Criminal Justice Reform

On this edition of ST, we welcome writer Connie Cronley back to our program. She's one of our regular commentators; her previous books include "Sometimes a Wheel Falls Off," "Light and Variable," "Poke a Stick at It," and "Mr. Ambassador: Warrior for Peace." Cronley joins us to discuss her latest book, "A Life on Fire," which is a fascinating new biography of Kate Barnard (1875-1930).

In a new motion filed Monday in the Western District Court of Oklahoma, prisoners who have tentative execution dates starting this fall are asking the court to reconsider its position on ‘medical experimentation.’ 


Capital punishment in Oklahoma has been on hiatus after a series of botched executions threw drug protocols into question.


Gov. Kevin Stitt

Gov. Kevin Stitt traveled to Dallas over the weekend to participate in a panel at the Conservative Political Action Conference, known as CPAC.

The 2021 theme was "America Uncanceled," and Stitt took part in a panel discussion with Tennessee Gov. Bill Lee on leadership, justice and jobs in the age of "wokeism."

American Conservative Union Chairman Matt Schlapp moderated and presented criminal justice reform as a conservative endeavor, whereas liberals want to defund police.

On today's ST, we are discussing a new book on race relations and American history that offers a bold, thorough, and eye-opening critique of our nation's criminal justice apparatus, its police operations, and indeed its entire legal system. Our guest is the well-regarded historian Elizabeth Hinton, who is an associate professor of history and African American studies at Yale University as well as a professor of law at Yale Law School.

Chris Polansky / KWGS News

Oklahoma's senior U.S. Senator, Jim Inhofe, visited the Tulsa Fallen Officers' Memorial at the Tulsa Police Academy Friday to recognize National Police Week and announce legislation that would provide federal funding to help train law enforcement officers in dealing with individuals experiencing mental illness.

"There's a lot of opposition to law enforcement," Inhofe said. "It's just unbelievable that there is. We thought we would get out where people could see us and really understand what this is all about."

Oklahoma County Sheriff's Office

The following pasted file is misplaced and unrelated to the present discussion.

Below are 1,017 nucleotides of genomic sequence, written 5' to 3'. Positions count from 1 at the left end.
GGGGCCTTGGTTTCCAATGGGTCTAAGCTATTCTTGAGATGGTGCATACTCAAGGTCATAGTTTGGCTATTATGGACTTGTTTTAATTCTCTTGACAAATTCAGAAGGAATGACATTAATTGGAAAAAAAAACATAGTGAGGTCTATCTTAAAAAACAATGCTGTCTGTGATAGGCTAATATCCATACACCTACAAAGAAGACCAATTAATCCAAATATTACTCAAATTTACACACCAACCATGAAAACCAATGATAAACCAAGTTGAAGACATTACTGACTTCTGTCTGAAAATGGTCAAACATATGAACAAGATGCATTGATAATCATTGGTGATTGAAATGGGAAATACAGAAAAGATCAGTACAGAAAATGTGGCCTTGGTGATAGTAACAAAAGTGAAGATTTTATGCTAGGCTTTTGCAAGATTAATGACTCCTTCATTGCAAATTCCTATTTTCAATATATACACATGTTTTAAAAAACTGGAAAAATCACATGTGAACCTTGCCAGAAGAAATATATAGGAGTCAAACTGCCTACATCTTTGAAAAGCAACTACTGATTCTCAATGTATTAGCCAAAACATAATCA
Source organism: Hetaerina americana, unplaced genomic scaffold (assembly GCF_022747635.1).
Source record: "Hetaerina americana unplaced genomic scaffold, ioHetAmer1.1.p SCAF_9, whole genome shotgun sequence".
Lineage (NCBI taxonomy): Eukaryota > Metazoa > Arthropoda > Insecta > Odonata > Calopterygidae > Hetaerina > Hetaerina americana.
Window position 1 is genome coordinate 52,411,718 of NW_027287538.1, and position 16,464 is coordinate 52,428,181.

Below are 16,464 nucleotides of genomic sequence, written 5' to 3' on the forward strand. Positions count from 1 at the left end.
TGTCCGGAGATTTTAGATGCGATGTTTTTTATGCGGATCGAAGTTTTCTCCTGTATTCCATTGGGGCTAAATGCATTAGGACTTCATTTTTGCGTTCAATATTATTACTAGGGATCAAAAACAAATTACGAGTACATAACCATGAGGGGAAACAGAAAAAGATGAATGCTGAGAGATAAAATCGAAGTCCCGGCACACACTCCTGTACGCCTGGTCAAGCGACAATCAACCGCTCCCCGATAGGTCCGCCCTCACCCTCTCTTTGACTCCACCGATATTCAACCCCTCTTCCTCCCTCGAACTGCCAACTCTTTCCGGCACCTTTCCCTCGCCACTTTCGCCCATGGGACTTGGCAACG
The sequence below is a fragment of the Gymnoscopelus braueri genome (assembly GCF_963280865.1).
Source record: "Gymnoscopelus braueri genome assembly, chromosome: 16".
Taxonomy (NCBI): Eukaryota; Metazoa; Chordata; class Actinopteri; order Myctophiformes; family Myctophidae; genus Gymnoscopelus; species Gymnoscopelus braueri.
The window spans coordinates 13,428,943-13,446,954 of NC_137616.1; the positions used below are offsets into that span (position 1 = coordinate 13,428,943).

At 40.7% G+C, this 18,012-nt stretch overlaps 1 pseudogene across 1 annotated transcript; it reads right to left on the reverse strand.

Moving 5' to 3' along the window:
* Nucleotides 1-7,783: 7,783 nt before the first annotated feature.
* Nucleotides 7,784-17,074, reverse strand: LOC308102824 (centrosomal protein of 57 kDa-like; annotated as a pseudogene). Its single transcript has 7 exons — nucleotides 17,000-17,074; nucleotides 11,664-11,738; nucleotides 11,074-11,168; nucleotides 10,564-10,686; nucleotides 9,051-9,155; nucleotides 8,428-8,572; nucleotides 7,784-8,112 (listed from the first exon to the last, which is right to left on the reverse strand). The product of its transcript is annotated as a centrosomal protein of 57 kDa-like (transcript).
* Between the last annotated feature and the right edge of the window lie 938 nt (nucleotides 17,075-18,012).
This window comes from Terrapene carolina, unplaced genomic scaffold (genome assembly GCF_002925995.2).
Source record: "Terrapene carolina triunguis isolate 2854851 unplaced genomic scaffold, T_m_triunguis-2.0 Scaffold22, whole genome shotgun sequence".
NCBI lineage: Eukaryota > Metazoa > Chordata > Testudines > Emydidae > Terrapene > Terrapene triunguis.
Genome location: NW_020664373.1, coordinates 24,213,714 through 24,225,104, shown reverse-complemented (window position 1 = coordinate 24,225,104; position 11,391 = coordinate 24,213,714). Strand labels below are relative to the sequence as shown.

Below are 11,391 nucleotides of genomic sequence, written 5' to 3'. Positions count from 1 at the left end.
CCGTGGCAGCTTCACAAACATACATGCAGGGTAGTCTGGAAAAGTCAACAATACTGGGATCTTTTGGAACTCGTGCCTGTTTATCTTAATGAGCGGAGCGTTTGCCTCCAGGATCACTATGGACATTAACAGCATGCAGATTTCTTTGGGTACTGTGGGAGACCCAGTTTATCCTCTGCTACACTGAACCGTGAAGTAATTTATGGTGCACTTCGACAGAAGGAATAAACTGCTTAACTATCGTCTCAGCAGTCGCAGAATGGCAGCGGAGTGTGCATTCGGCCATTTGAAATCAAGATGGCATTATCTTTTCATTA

OKLAHOMA CITY (AP) — A 65-year-old woman has died in the Oklahoma County jail, making her the sixth inmate to die at the lockup this year, a jail official said Wednesday.

The woman, whose name was not released, suffered undisclosed health issues and was under suicide watch when jail staff saw her arm go limp Tuesday night and called medical personnel, who pronounced her dead, according to jail spokesman Mac Mullings.

Population Reduction Could Help Improve Oklahoma County Jail Conditions

Apr 14, 2021
Oklahoma Watch

When U.S. Department of Justice investigators inspected the Oklahoma County Detention Center in April 2007, they discovered that severe overcrowding was causing significant harm to detainees. 

Tulsa County Sheriff's Office

This story was updated at 2:37 p.m. to include comment from the Tulsa County District Attorney's office received after initial publication.

Tulsa County must pay $175,000, the maximum allowed under statute, to a Tulsa man who suffered injuries during a 2016 incident in which Tulsa County Jail detention officers violently handled him, a jury has found.

The top item on criminal justice reform advocates’ agenda has stalled as the Oklahoma legislature passed its first major deadline.

Senate Bill 704 would have greatly limited the practice of lengthening prison sentences because of someone’s previous, nonviolent felony convictions. According to Oklahomans for Criminal Justice Reform, enhancements mean Oklahomans end up serving prison sentences 70% longer than the national average for property crimes and 79% longer for drug crimes. 

An Oklahoma lawmaker who is a proponent of reforming court fines and fees does not plan to carry legislation on it this year, dealing a blow to advocates who see that step as a priority.

During a panel discussion at Oklahoma Policy Institute’s budget summit this week, Senate Appropriations Chair Roger Thompson (R-Okemah) said Oklahoma’s courts are actually in line for a supplemental appropriation of around $15 million early in the legislative session because they haven’t collected enough in fines and fees this fiscal year. The pandemic is largely to blame.

Matt Trotter / KWGS

As Oklahomans started going to the polls on Thursday, more than 40 Tulsa faith leaders announced their support for State Question 805.

The measure would ban sentence enhancements for people convicted of nonviolent crimes. The religious leaders issued a statement in support of SQ805, citing Oklahoma’s disproportional incarceration rates and sentence lengths, especially for women and people of color.